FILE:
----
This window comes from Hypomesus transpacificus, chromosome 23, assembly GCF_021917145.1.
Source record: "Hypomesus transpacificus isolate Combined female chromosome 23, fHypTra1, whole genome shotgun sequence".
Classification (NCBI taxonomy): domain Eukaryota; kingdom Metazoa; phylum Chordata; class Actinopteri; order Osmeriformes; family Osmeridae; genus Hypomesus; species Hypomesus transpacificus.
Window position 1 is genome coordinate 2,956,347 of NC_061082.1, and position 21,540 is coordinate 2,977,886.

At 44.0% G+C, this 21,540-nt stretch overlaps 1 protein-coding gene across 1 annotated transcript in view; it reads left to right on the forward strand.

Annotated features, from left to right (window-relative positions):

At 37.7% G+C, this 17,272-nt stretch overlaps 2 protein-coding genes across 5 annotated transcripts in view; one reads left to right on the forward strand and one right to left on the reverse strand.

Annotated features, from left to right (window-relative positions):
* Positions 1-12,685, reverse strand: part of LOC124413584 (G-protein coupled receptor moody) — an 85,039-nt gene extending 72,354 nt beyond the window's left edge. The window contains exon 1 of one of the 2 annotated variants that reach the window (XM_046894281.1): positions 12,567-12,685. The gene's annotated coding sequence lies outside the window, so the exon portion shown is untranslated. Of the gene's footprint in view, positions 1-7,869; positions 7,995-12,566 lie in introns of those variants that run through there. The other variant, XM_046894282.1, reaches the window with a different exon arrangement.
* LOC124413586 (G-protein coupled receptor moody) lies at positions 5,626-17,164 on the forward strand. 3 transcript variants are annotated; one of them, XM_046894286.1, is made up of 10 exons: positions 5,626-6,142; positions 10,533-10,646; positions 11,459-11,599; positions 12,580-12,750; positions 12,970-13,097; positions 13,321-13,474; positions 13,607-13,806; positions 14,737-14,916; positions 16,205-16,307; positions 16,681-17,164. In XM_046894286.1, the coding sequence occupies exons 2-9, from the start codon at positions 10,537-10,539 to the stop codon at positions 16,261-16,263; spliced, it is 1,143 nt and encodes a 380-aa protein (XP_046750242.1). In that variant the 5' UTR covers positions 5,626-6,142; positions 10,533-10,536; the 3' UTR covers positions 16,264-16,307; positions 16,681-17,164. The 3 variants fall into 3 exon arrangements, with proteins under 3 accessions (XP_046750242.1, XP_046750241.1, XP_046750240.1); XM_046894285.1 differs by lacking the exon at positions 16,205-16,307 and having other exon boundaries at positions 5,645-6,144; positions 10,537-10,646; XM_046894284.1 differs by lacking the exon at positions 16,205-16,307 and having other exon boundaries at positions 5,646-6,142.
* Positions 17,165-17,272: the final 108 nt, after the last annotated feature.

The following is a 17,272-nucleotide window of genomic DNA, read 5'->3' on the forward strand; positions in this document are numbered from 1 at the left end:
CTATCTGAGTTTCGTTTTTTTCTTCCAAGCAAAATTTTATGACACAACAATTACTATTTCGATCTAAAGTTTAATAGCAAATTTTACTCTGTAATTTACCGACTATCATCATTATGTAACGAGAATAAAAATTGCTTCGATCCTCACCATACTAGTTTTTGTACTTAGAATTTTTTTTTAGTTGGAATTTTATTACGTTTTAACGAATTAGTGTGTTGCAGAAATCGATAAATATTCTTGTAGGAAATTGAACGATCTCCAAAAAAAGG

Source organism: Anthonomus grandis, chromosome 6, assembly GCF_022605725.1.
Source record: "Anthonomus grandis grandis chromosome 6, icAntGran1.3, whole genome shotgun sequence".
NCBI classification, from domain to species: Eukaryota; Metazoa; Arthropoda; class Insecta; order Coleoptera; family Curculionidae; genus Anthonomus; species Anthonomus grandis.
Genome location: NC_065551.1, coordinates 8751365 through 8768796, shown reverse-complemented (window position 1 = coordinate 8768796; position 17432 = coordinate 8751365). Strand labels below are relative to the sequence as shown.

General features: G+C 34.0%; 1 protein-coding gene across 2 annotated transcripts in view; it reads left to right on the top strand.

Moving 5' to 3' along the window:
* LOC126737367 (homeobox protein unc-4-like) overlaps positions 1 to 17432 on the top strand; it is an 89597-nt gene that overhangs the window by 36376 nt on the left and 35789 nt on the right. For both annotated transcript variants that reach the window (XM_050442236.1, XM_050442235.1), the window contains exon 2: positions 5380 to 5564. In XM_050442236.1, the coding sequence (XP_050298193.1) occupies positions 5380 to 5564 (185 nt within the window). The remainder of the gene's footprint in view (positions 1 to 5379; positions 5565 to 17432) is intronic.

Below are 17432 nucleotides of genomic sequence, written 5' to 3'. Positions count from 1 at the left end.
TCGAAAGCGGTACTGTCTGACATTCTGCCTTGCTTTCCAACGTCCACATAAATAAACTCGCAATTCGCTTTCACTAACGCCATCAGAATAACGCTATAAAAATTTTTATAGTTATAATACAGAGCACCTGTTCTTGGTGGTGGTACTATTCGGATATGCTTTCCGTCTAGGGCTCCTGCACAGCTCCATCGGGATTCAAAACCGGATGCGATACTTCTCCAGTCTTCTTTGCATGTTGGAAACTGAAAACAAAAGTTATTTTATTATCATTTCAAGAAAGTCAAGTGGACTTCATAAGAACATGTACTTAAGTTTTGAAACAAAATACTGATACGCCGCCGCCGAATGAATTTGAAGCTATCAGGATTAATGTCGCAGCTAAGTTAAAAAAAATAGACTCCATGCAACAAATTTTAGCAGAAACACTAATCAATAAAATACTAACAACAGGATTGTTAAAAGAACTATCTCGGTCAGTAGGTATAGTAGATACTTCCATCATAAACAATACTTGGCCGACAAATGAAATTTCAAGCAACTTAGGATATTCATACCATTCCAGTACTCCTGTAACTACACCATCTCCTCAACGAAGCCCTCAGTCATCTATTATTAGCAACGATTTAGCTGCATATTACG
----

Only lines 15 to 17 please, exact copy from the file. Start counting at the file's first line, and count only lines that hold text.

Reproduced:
Source record: "Anthonomus grandis grandis chromosome 6, icAntGran1.3, whole genome shotgun sequence".
NCBI classification, from domain to species: Eukaryota; Metazoa; Arthropoda; class Insecta; order Coleoptera; family Curculionidae; genus Anthonomus; species Anthonomus grandis.
Genome location: NC_065551.1, coordinates 8751365 through 8768796, shown reverse-complemented (window position 1 = coordinate 8768796; position 17432 = coordinate 8751365). Strand labels below are relative to the sequence as shown.